After being born with a kidney defect and her first transplant failing, Eva Gillespie had been relying on dialysis to survive.
But earlier this year, after she was informed by the NHS they’d managed to find her a match, the 26-year-old from Clydebank was ready for her second transplant.
It was the news her friends and family had waited three years for.
It was made possible after her aunt, Nicola Cunningham, offered to donate her kidney.
Nicola said: “I think the first time it happened and Eva’s mum went forward, we all wanted to get tested so I knew then if she ever needed a kidney I wanted to do it.”
Eva told STV News how living on dialysis was detrimental to her life.
She said: “It was more the unknown, I felt trapped that I couldn’t leave the country or live without dialysis for three days or I’d die.”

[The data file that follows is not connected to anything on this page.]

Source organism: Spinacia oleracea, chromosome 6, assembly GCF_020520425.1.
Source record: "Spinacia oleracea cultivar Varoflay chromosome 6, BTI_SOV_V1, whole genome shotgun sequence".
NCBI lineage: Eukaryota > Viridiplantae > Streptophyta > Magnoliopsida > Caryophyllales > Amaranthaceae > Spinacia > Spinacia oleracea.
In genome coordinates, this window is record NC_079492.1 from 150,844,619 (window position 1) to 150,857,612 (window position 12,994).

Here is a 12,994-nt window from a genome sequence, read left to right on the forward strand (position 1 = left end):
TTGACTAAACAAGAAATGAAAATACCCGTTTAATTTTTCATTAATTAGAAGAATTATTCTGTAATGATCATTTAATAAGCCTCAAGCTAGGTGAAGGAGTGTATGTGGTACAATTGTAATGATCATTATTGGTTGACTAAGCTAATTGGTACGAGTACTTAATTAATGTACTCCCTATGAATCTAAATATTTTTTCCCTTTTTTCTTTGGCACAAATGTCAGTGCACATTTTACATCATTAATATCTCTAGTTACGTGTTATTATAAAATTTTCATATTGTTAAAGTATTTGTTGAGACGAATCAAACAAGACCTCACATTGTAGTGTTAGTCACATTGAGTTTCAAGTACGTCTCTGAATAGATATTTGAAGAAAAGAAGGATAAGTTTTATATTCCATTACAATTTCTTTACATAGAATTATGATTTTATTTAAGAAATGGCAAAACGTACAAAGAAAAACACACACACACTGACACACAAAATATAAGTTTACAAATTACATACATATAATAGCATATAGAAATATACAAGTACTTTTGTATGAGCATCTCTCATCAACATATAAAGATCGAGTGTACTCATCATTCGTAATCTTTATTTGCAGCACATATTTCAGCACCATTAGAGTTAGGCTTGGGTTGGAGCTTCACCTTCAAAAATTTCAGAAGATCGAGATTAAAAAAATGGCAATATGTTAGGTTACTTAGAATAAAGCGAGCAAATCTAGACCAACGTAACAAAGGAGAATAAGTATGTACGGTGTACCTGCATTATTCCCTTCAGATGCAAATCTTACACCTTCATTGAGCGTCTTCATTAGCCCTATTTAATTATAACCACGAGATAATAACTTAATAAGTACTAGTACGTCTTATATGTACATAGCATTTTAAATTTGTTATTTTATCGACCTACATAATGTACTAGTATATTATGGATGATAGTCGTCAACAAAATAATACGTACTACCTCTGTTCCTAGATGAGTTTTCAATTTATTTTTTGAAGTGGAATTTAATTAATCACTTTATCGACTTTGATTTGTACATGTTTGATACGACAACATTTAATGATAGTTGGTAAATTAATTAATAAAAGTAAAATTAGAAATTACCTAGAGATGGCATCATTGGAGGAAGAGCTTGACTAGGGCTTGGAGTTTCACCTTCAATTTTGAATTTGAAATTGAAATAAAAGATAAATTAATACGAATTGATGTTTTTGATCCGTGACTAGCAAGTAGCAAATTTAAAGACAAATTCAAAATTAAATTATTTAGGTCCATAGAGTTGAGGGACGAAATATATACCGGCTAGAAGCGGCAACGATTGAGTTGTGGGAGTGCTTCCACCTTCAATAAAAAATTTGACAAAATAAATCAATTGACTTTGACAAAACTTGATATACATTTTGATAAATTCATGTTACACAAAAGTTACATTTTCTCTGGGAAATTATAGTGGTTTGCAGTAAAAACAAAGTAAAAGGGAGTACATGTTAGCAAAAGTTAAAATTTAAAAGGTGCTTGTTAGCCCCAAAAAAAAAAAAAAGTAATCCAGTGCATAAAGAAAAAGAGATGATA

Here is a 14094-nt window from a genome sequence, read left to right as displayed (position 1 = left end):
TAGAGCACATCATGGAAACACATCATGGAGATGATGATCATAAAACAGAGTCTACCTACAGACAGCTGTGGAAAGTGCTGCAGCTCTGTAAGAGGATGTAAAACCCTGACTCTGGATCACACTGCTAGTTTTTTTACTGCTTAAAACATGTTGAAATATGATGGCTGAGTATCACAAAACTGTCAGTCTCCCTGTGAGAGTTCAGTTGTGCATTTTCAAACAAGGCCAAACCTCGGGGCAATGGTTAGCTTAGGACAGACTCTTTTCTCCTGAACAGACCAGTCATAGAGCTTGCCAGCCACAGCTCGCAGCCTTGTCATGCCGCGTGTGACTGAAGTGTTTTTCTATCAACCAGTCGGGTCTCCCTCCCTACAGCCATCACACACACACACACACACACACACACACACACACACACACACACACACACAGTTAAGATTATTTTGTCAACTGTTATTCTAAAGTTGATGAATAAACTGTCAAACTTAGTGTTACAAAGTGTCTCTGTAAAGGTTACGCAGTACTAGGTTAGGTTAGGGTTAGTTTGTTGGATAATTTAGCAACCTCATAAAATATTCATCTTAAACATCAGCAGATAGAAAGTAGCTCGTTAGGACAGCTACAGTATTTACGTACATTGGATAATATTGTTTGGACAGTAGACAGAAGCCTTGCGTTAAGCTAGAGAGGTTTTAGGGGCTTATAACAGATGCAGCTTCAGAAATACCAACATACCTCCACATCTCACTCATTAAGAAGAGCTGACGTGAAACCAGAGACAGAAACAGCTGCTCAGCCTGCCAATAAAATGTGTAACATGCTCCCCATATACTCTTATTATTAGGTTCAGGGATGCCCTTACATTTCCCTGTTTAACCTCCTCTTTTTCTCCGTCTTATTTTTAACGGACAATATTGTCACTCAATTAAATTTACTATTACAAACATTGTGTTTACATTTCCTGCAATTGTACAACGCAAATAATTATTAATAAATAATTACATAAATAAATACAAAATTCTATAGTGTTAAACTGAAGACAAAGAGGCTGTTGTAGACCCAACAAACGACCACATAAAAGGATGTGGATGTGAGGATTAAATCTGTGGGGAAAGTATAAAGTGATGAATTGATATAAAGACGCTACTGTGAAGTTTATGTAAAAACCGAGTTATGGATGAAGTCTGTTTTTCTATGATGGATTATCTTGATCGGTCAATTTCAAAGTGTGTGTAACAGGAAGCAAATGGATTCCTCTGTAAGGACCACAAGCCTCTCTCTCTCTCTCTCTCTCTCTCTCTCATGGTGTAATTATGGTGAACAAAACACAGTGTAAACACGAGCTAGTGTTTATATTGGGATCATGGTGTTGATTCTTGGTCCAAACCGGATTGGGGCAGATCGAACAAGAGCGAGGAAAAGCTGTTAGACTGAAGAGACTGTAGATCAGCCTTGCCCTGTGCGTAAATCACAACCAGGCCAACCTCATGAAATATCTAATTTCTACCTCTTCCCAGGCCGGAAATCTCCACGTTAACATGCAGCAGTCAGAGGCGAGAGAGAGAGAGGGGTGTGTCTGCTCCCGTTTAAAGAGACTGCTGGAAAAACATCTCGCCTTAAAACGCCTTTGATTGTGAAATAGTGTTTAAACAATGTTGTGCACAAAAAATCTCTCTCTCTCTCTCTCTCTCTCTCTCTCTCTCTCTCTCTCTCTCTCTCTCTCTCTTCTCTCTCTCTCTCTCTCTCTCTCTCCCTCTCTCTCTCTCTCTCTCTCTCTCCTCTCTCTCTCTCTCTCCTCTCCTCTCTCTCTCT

However, when it transpired that Nicola wasn’t a match for her niece, the pair entered the UK Living Kidney Sharing scheme.
Nicola’s kidney went to someone else in need, while Eva received a kidney from another living donor.
“In my head, my kidney went to Eva,” Nicola said, “It’s for her good anyways so I don’t think about where else it’s gone.”
As the NHS celebrates its 75th birthday, Eva and Nicola were keen to share their story to raise awareness of the scheme, to enable more people to have their lives saved.
Over the last financial year, staff at the Renal Transplant Unit at Glasgow’s Queen Elizabeth University Hospital have carried out 60 donor nephrectomies and 52 transplants – the highest ever number in one year for the centre.
Julie Glen, a transplant coordinator, said: “People wait on the deceased donor waiting list and that can be from a few months to a few years.
“If there is a live donor and they are fit enough to do it, it’s a great way to use a kidney to benefit that recipient and hopefully get them a transplant quicker.”